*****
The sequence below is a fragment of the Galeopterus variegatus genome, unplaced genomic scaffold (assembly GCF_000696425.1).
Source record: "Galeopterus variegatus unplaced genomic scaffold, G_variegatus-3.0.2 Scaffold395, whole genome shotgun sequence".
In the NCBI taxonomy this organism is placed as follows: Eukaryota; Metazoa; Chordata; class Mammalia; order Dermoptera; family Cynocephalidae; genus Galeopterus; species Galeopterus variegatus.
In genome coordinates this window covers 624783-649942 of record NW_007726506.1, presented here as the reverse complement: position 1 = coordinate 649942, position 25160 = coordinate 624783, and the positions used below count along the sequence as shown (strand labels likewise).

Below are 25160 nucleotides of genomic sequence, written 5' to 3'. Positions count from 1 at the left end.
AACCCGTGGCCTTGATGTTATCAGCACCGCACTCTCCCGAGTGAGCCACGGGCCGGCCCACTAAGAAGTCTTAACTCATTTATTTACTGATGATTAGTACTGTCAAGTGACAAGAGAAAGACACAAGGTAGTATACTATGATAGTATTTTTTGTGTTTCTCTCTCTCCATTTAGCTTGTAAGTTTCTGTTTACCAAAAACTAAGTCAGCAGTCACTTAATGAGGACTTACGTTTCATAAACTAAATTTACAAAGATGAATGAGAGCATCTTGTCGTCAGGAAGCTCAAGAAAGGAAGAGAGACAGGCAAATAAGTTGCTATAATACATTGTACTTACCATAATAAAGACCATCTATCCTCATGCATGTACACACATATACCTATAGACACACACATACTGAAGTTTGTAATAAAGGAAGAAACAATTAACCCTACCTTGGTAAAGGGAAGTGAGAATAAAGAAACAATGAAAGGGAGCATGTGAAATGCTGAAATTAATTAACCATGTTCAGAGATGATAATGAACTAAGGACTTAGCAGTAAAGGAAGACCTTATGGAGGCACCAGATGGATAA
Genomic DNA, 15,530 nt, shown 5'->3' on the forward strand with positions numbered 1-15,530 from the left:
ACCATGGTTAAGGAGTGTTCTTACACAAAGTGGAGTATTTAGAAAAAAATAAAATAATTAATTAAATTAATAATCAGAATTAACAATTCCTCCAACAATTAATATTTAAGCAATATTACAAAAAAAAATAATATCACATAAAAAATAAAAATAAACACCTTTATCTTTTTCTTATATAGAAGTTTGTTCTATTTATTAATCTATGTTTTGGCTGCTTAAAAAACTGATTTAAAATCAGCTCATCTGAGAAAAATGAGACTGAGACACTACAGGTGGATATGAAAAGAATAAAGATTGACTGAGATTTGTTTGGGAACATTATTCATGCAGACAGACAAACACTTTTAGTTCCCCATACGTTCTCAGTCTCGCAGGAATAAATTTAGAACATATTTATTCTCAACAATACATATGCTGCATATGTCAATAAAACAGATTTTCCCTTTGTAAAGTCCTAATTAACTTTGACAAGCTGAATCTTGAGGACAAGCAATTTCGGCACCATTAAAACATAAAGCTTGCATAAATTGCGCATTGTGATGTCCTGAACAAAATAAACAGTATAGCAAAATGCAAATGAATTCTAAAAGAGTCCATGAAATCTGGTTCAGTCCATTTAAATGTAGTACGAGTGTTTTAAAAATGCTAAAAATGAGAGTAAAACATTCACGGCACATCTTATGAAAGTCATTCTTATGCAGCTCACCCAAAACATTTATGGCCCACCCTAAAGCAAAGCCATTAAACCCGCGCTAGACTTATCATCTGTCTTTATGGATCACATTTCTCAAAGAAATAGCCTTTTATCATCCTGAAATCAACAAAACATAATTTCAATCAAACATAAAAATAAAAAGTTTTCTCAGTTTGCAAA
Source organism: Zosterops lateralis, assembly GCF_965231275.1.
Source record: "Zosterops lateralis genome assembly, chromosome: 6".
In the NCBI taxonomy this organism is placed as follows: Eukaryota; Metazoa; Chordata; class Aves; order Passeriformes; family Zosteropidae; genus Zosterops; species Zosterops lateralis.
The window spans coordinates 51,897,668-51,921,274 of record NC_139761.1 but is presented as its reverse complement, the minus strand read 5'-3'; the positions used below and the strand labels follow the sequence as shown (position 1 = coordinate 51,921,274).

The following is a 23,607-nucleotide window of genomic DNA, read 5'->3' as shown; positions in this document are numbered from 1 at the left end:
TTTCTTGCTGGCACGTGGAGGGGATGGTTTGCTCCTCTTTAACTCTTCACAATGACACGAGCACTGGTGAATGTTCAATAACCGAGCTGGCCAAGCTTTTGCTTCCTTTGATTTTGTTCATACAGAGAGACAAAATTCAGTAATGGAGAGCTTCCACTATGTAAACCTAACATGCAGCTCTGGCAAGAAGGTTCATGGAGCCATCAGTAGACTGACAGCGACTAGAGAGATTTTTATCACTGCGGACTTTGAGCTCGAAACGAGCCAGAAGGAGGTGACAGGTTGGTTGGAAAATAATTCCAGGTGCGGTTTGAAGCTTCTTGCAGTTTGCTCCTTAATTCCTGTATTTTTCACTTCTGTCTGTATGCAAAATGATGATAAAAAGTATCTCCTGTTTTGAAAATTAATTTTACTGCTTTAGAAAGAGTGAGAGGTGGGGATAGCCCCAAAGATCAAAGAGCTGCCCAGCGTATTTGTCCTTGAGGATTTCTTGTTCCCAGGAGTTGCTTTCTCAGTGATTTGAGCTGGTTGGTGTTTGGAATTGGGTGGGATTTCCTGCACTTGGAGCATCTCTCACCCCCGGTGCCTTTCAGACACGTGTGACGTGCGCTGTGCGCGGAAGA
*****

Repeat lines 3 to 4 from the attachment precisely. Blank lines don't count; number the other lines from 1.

In the NCBI taxonomy this organism is placed as follows: Eukaryota; Metazoa; Chordata; class Mammalia; order Dermoptera; family Cynocephalidae; genus Galeopterus; species Galeopterus variegatus.
In genome coordinates this window covers 624783-649942 of record NW_007726506.1, presented here as the reverse complement: position 1 = coordinate 649942, position 25160 = coordinate 624783, and the positions used below count along the sequence as shown (strand labels likewise).